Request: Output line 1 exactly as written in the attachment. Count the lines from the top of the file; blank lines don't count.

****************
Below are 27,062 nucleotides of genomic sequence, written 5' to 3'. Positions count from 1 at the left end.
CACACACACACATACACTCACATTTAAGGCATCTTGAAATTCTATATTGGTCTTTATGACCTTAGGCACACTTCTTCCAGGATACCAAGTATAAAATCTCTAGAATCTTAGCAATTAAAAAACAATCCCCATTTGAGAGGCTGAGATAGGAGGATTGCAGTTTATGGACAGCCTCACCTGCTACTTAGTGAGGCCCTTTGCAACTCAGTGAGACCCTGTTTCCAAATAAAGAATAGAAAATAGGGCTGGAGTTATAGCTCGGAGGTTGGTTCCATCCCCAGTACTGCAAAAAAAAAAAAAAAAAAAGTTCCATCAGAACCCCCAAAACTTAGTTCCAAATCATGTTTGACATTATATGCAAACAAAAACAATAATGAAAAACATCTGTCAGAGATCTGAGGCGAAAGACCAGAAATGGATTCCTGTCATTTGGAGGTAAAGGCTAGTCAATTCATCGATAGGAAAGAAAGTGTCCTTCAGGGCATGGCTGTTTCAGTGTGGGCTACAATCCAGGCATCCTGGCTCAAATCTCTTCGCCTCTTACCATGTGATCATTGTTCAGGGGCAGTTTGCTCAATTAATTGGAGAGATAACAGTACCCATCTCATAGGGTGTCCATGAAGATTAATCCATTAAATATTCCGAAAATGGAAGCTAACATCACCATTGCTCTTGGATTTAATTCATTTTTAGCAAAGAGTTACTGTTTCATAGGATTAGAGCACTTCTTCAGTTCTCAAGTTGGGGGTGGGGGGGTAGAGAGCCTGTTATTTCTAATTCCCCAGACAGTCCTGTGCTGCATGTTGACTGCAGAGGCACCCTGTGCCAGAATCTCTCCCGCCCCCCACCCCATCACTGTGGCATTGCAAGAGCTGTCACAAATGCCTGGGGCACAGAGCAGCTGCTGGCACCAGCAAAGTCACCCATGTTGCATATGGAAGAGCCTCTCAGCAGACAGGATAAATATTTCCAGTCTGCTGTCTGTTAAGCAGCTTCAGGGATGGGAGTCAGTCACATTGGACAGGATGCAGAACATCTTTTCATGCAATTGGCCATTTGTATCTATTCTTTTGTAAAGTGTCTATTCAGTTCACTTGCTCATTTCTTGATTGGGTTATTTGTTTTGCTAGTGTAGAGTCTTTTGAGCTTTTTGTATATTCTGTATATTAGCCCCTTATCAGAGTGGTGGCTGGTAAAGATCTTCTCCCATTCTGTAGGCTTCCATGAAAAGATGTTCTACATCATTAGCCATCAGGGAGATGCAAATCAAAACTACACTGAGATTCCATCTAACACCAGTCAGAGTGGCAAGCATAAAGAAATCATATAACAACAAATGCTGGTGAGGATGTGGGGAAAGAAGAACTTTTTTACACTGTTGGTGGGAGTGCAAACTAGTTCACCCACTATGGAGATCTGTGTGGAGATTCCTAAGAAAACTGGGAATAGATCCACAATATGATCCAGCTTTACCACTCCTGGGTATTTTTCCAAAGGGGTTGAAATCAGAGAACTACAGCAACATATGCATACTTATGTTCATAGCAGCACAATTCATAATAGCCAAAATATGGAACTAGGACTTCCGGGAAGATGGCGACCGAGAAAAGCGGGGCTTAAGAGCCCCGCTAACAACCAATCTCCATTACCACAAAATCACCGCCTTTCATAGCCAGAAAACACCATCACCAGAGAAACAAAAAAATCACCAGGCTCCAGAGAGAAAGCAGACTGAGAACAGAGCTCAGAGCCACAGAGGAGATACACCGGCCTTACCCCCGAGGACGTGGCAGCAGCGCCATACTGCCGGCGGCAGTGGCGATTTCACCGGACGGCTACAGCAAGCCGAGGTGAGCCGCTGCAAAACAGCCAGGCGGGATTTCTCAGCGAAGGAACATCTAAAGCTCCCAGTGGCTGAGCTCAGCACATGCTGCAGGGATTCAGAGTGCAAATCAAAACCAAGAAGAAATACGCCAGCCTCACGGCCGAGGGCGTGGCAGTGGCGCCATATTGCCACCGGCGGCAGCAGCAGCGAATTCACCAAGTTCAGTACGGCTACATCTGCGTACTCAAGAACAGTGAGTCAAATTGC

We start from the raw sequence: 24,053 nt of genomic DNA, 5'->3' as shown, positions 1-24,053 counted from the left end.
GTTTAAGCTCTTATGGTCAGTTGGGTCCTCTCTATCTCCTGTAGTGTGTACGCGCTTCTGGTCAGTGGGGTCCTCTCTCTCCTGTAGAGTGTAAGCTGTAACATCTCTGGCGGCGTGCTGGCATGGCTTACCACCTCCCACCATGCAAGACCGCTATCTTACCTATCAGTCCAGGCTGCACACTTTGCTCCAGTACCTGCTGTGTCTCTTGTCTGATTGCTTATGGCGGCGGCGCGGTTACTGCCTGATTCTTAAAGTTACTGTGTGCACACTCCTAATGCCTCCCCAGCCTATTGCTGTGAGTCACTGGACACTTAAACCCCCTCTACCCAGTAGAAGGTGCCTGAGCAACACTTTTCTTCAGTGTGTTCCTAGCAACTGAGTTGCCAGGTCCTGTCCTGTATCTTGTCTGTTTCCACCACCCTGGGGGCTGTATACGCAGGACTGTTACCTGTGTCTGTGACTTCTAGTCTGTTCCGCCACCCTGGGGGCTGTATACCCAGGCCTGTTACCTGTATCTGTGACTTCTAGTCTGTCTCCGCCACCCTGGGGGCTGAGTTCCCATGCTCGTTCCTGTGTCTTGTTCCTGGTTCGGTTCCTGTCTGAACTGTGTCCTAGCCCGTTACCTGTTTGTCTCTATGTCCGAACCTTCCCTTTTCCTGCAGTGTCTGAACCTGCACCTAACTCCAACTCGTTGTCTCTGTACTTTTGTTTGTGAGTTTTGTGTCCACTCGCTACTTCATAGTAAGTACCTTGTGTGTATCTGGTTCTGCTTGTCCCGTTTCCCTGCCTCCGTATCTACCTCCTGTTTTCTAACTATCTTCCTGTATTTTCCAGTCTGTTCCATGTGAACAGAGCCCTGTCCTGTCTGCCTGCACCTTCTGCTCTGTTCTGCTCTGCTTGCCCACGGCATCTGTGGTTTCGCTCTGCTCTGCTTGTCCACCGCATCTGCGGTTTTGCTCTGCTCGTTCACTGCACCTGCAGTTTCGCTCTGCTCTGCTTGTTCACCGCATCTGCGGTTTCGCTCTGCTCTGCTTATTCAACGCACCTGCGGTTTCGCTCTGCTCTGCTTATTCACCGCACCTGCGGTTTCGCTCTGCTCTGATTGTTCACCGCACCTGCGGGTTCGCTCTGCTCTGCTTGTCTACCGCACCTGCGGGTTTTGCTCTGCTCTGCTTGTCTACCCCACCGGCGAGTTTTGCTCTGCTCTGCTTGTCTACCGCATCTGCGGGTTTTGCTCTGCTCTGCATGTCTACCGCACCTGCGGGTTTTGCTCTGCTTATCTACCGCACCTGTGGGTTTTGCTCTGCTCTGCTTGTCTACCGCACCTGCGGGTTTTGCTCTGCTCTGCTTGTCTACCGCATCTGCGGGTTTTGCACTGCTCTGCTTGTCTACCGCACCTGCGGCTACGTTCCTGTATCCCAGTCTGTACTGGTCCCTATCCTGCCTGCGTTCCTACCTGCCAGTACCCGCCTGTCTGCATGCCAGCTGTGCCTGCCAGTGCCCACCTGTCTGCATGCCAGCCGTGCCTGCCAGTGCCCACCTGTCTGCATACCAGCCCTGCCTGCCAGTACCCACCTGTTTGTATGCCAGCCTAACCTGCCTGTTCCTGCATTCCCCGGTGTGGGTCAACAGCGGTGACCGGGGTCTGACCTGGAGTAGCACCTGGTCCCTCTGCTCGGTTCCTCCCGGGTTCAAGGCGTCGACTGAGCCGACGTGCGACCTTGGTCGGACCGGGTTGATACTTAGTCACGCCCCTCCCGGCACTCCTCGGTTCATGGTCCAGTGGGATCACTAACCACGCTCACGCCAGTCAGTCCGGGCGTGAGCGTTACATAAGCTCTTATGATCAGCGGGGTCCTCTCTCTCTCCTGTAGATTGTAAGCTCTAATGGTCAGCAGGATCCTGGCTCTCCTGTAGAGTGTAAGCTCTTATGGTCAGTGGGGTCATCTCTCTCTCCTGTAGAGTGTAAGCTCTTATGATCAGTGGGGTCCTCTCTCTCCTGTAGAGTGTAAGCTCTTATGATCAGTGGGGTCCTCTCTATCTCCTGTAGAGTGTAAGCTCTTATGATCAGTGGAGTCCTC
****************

Below are 27,062 nucleotides of genomic sequence, written 5' to 3'. Positions count from 1 at the left end.